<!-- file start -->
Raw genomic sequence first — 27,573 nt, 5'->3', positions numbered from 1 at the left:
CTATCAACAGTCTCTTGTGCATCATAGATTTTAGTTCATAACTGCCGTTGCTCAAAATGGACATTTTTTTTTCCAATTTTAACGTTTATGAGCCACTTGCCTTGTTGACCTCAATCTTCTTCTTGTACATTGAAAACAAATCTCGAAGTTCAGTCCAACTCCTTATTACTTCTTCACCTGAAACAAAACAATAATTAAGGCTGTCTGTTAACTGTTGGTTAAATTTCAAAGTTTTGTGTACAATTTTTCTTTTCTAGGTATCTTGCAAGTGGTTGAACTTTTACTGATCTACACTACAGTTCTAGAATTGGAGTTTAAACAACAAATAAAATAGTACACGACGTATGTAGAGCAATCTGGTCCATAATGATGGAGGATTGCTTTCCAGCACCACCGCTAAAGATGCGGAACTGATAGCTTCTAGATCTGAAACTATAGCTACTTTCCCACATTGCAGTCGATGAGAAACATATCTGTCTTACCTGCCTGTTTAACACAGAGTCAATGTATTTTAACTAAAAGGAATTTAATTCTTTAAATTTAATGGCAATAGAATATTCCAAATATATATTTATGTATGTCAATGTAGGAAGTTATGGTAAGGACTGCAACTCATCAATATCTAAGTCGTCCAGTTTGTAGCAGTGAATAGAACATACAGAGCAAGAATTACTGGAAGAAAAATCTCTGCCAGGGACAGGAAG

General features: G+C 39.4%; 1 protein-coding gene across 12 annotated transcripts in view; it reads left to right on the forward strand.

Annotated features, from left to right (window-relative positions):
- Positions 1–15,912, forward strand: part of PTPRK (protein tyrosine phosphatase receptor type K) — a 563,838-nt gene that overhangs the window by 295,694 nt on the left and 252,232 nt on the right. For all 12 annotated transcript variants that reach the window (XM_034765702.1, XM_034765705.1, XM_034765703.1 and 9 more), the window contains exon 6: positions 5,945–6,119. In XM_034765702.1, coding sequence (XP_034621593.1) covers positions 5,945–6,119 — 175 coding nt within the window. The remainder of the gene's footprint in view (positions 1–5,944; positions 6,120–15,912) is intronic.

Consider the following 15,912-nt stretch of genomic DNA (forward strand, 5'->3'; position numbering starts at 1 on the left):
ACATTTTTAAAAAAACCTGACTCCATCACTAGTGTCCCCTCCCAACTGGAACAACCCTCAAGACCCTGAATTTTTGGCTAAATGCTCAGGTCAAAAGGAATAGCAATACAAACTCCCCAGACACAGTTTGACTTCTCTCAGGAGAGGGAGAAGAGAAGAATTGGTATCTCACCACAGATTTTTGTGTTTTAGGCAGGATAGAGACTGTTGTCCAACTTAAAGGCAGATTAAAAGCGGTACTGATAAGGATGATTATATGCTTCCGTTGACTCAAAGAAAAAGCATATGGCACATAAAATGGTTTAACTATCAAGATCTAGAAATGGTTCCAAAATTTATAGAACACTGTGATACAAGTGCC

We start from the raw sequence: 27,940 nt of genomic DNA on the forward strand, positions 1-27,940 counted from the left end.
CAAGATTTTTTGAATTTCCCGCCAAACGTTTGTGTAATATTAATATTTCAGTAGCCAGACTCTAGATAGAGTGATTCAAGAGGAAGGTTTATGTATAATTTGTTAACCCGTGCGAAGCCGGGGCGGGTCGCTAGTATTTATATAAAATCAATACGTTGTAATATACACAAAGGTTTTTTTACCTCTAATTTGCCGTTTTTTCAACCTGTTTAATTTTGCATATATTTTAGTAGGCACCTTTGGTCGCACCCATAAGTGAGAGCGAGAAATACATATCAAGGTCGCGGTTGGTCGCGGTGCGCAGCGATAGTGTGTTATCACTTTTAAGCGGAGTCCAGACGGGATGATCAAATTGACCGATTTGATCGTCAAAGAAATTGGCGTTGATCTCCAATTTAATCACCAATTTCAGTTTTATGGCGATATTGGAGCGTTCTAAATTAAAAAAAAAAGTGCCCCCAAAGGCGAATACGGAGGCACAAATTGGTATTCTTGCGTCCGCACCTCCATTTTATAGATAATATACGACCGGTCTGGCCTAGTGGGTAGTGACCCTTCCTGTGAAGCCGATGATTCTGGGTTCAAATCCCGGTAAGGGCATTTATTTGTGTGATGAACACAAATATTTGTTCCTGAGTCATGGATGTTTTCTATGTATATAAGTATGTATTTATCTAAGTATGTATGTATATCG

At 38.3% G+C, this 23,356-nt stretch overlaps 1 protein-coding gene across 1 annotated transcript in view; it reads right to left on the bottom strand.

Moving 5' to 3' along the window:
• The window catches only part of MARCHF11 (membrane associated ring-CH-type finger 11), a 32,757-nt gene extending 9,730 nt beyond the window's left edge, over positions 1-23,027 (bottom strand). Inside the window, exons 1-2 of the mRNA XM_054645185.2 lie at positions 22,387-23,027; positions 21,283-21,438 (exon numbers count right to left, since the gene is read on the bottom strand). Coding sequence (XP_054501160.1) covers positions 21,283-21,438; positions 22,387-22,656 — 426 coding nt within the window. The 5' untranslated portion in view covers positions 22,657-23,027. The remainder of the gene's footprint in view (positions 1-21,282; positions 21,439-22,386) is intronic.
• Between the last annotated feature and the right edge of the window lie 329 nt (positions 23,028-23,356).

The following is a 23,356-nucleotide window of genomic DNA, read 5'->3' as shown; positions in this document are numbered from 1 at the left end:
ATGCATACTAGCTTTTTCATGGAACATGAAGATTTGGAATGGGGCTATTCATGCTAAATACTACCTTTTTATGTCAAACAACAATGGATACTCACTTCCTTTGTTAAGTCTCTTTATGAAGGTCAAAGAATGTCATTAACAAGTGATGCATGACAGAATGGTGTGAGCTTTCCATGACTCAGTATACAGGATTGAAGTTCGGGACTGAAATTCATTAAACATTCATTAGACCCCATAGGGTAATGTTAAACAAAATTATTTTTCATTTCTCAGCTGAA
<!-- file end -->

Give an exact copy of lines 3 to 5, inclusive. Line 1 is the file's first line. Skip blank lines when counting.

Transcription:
General features: G+C 39.4%; 1 protein-coding gene across 12 annotated transcripts in view; it reads left to right on the forward strand.

Annotated features, from left to right (window-relative positions):
- Positions 1–15,912, forward strand: part of PTPRK (protein tyrosine phosphatase receptor type K) — a 563,838-nt gene that overhangs the window by 295,694 nt on the left and 252,232 nt on the right. For all 12 annotated transcript variants that reach the window (XM_034765702.1, XM_034765705.1, XM_034765703.1 and 9 more), the window contains exon 6: positions 5,945–6,119. In XM_034765702.1, coding sequence (XP_034621593.1) covers positions 5,945–6,119 — 175 coding nt within the window. The remainder of the gene's footprint in view (positions 1–5,944; positions 6,120–15,912) is intronic.